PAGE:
More IR Reading

From Robert Gilpin’s “The Nature of Political Economy”:

“In the 1930s, Eugene Staley posed the issue:

“A conflict rages between technology and politics. Economics, so closely linked to both, has become the major battlefield. Stability and peace will reign in the world economy only when, somehow, the forces on the side of technology and the forces on the side of politics have once more become accommodated to each other.”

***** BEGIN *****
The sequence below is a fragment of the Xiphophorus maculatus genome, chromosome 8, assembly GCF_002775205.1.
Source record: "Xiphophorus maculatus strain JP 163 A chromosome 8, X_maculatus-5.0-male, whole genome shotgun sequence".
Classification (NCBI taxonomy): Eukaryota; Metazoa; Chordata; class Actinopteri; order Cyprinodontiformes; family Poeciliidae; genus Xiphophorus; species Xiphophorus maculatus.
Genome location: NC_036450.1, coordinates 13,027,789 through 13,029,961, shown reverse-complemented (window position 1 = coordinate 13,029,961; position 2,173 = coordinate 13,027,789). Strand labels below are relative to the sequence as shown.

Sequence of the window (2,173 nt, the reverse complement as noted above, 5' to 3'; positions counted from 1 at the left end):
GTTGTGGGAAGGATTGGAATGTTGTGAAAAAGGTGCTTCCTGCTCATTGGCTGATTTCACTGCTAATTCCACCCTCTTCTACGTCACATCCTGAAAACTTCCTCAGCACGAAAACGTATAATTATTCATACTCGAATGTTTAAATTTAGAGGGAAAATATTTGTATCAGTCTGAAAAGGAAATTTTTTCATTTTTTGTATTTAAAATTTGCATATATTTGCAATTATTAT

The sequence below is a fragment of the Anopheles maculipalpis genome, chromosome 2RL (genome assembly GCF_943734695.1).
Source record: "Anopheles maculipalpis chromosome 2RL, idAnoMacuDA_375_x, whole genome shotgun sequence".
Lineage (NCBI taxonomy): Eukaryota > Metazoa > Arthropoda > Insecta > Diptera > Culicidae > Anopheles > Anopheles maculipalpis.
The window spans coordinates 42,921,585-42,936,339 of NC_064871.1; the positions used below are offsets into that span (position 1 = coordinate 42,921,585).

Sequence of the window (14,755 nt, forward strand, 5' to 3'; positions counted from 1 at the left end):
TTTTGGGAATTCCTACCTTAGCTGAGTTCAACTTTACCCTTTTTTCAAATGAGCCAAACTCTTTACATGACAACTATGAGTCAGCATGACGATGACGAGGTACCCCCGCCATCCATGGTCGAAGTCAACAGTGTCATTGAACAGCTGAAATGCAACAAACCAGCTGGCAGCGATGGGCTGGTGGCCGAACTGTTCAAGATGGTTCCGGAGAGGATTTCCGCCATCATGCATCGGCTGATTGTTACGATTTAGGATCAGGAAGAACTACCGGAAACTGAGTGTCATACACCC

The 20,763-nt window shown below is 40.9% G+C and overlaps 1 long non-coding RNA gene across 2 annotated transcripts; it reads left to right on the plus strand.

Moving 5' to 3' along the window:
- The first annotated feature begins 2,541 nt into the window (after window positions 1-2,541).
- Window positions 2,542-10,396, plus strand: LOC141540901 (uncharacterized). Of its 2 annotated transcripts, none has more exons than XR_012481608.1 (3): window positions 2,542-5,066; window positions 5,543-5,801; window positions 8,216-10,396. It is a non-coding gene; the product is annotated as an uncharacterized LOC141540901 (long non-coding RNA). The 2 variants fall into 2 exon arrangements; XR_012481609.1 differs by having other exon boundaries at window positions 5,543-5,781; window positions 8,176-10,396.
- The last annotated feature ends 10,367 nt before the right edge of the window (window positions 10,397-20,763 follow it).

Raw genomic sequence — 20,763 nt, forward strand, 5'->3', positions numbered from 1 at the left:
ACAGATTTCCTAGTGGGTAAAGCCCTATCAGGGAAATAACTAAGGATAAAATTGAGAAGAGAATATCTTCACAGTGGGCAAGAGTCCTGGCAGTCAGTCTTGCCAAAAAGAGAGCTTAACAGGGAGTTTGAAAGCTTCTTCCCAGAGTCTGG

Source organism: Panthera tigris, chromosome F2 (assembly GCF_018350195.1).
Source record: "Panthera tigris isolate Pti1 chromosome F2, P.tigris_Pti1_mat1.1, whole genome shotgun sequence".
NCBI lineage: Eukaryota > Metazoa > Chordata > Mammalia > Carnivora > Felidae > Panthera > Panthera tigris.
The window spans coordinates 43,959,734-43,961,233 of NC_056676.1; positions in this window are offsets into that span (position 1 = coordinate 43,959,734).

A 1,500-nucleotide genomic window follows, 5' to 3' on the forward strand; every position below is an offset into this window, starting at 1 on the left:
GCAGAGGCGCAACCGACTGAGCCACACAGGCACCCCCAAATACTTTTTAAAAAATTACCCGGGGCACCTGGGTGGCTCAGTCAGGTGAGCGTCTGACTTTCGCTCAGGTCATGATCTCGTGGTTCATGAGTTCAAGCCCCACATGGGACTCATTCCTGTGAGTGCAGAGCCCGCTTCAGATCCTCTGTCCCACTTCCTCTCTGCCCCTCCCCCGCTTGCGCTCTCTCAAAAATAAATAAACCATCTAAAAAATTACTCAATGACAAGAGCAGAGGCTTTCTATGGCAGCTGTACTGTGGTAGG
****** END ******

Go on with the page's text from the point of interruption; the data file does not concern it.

Staley believed, as do many present-day writers, that politics and technology must ultimately adjust to one another. But he differed with contemporary writers with regard to the inevitability with which politics would adjust to technology. Reflecting the intense economic nationalism of the period in which he wrote, Staley pointed out that the adjustment may very well be the other way around. As he reminds us, in his own time and in earlier periods economics has had to adjust to political realities: “In the ‘Dark Ages’ following the collapse of the Roman Empire, technology adjusted itself to politics. The magnificent Roman roads fell into disrepair, the baths and aqueducts and amphitheatres and villas into ruins. Society lapsed back to localism in production and distribution, forgot much of the learning and the technology and the governmental systems of earlier days.””

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